Back home, he says it’s the norm to be seemingly profiled in this way, which is why he and Nipsey Hussle were originally hesitant to go up against Trump. “Me and Nip get blackballed already the most on the West Coast from promoters, shows, and police because of what we represent and their perceptions of us. There’s things we’ve done a long time ago or stuff that’s happened around us, but we were still able to do shows,” he explains. “Now, I don’t know what happened, but one day they just started trippin’. My shows started getting canceled and I didn’t do anything wrong.”
He made a song about black-on-black crime knowing he might get flak for it.
One of the highlights of Still Brazy is its final act, which features a song targeting one of the most contentious issues within the black community: black-on-black crime. On “Blacks and Browns,” he opens with “I’m a nigga and I can’t go outside,” later handing it over to local Chicano rapper Sadboy Loko to spit similar truths about brown-on-brown crime and the unspoken reality of police brutality. Last summer, A$AP Rocky received a maelstrom of hate for implying that black-on-black crime should receive just as much attention, if not more, than white cops killing unarmed black people. YG isn’t worried about backlash.
“When a person is from the streets and they say something like that, people are gonna take it in a different way. Because I’m talking about myself, too. I’m not down-talking nobody,” he insists. “I’m saying us — our culture, our race, our people — we need to do better.” YG’s especially proud of the unity accomplished on both this song and throughout the album: “Me doing a record with Sadboy, who is Hispanic, on our side, that’s gonna do a lot. Because we’ve got a love-hate relationship with Hispanics. We grow up with them, we’re neighbors with them, and then on the gang side of things, we beef with them. So it’s a lot of back-and-forth, but also a lot of love. They’re one of the main supporters of our music at the end of the day.”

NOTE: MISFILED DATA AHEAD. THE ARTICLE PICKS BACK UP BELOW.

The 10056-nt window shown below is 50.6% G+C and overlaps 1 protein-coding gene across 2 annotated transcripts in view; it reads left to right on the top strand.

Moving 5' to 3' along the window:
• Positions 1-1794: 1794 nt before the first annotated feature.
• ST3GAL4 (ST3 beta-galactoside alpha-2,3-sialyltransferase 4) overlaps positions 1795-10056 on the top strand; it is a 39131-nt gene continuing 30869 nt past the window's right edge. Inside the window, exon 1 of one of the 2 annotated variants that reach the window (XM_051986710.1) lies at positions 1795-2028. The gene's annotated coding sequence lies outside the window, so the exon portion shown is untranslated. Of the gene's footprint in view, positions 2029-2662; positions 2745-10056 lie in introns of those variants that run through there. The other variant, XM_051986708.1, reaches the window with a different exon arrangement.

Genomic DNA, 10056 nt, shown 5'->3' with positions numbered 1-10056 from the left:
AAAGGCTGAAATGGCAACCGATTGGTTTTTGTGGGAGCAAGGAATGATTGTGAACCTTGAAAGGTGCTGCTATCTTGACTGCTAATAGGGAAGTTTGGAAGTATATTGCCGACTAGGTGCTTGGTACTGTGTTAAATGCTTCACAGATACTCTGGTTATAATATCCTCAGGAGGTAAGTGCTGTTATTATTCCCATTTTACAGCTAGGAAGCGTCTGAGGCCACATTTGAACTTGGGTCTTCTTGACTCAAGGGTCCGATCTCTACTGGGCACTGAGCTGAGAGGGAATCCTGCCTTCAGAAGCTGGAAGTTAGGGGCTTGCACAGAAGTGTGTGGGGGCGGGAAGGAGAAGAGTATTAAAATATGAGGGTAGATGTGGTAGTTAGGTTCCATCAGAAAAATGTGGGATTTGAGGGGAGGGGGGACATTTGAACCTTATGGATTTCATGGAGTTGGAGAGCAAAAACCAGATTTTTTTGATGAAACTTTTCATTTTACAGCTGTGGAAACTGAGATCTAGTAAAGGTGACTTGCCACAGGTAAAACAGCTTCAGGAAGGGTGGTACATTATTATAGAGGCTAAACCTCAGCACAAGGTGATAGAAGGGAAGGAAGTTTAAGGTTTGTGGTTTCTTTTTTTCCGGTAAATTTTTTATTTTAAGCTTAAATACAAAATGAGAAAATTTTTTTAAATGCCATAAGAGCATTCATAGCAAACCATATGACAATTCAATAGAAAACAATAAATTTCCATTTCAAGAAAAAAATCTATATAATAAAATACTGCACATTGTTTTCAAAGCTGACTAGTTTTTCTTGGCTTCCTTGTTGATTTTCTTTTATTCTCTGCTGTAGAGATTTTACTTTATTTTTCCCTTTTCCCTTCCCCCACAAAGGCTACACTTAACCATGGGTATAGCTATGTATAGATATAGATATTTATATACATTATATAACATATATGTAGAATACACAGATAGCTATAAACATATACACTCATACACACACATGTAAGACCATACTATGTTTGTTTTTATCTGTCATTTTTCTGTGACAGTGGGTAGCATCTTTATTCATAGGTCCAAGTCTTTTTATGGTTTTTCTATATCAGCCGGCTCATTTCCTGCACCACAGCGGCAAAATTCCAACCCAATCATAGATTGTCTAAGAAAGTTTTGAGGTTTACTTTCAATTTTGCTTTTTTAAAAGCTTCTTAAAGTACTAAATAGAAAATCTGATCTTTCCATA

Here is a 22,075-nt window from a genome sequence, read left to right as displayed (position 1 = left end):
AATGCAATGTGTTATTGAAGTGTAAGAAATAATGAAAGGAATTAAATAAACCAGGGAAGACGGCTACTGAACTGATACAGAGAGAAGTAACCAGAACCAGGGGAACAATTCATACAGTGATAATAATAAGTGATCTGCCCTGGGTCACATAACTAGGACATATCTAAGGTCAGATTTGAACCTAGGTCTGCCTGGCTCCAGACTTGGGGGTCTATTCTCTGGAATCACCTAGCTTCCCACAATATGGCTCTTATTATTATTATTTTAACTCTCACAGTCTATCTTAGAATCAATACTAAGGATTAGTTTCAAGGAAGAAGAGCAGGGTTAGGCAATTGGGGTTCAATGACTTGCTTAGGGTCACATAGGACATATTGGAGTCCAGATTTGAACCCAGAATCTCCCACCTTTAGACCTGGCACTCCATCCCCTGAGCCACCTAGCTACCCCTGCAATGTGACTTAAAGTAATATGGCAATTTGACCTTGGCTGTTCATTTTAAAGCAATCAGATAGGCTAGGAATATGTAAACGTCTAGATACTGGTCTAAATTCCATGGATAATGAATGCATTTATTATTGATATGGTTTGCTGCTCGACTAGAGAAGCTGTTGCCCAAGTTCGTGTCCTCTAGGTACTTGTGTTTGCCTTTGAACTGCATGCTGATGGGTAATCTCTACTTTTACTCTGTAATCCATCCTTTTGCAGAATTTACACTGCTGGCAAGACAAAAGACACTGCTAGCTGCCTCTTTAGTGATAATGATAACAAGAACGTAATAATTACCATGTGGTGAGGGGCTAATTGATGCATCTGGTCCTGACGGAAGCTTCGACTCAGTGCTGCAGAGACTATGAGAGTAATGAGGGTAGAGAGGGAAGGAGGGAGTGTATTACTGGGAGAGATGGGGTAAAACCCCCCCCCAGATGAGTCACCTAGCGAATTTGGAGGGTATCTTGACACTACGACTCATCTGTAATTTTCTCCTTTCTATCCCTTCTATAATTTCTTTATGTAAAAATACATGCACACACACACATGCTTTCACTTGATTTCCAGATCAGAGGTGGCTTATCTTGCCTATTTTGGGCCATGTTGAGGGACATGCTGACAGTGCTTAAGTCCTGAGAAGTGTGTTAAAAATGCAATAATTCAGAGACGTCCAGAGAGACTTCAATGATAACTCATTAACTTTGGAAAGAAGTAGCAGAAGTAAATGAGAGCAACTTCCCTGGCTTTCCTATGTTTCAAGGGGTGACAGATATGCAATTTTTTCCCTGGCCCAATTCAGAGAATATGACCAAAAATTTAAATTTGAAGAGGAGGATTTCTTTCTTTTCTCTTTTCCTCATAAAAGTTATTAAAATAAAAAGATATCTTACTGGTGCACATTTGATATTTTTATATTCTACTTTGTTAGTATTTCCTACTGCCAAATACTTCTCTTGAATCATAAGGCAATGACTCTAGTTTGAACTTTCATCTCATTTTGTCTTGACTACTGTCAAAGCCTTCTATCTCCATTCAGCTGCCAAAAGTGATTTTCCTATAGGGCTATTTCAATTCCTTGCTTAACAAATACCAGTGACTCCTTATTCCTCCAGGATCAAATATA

Snoop Dogg let YG record in his studio when few else would.
Last June, while deep in the making of Still Brazy, YG was shot at an L.A. recording studio in a scene eerily similar to the infamous 1994 Tupac ambush. He ultimately survived, wanting to return to music even the next day. But unsurprisingly, finding a studio that would open its doors to someone that people evidently wanted dead wasn’t easy.
YG says he spent the next few months bouncing around studios in both L.A. and the Bay Area — even having to pay as much as $2,000 per session for extra security costs — until January, when Snoop Dogg invited YG to finish the album at his personal studio, famously known as the Mothership. Even for a rapper who boasts on his album, “I’m the only one who made it out the West without Dre,” YG recognizes the significance of that mentorship. “It’s a big co-sign, but it’s more than that. Snoop’s family was there. I was the first dude outside of his people that he let come record in there,” he says. “So that was personal, like, ‘I fuck with you, I trust you, we’re peoples.’ It was like some big bro shit.’”
He now says both the aftershocks of the shooting (“It made the album darker”) and a deeper appreciation for what he represents to rap and Compton, especially, are embedded in Still Brazy. “I’m giving you insight in my life. It’s a wake-up call to be proactive, not reactive, and I think it’s really gonna wake motherfuckers up. I can’t stop everything that’s going on, but I can help change some shit or slow it down.”